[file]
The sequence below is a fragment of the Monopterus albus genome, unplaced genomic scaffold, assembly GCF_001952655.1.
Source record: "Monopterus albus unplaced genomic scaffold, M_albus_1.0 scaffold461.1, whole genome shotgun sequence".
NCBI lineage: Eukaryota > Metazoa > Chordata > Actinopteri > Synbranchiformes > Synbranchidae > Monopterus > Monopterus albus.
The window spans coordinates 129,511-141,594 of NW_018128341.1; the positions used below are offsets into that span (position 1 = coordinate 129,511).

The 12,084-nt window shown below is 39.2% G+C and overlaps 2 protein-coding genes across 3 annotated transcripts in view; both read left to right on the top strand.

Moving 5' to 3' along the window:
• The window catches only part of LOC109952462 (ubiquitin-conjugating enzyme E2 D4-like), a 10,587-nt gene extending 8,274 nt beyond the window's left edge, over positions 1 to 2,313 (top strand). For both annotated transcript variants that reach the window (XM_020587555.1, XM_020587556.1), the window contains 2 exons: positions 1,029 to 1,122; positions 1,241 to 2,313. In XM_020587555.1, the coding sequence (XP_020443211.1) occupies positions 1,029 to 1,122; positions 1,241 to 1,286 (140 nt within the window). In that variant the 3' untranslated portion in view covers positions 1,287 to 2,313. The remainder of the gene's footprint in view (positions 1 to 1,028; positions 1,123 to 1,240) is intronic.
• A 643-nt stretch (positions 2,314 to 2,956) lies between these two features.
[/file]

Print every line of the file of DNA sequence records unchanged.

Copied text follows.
The sequence below is a fragment of the Monopterus albus genome, unplaced genomic scaffold, assembly GCF_001952655.1.
Source record: "Monopterus albus unplaced genomic scaffold, M_albus_1.0 scaffold461.1, whole genome shotgun sequence".
NCBI lineage: Eukaryota > Metazoa > Chordata > Actinopteri > Synbranchiformes > Synbranchidae > Monopterus > Monopterus albus.
The window spans coordinates 129,511-141,594 of NW_018128341.1; the positions used below are offsets into that span (position 1 = coordinate 129,511).

The 12,084-nt window shown below is 39.2% G+C and overlaps 2 protein-coding genes across 3 annotated transcripts in view; both read left to right on the top strand.

Moving 5' to 3' along the window:
• The window catches only part of LOC109952462 (ubiquitin-conjugating enzyme E2 D4-like), a 10,587-nt gene extending 8,274 nt beyond the window's left edge, over positions 1 to 2,313 (top strand). For both annotated transcript variants that reach the window (XM_020587555.1, XM_020587556.1), the window contains 2 exons: positions 1,029 to 1,122; positions 1,241 to 2,313. In XM_020587555.1, the coding sequence (XP_020443211.1) occupies positions 1,029 to 1,122; positions 1,241 to 1,286 (140 nt within the window). In that variant the 3' untranslated portion in view covers positions 1,287 to 2,313. The remainder of the gene's footprint in view (positions 1 to 1,028; positions 1,123 to 1,240) is intronic.
• A 643-nt stretch (positions 2,314 to 2,956) lies between these two features.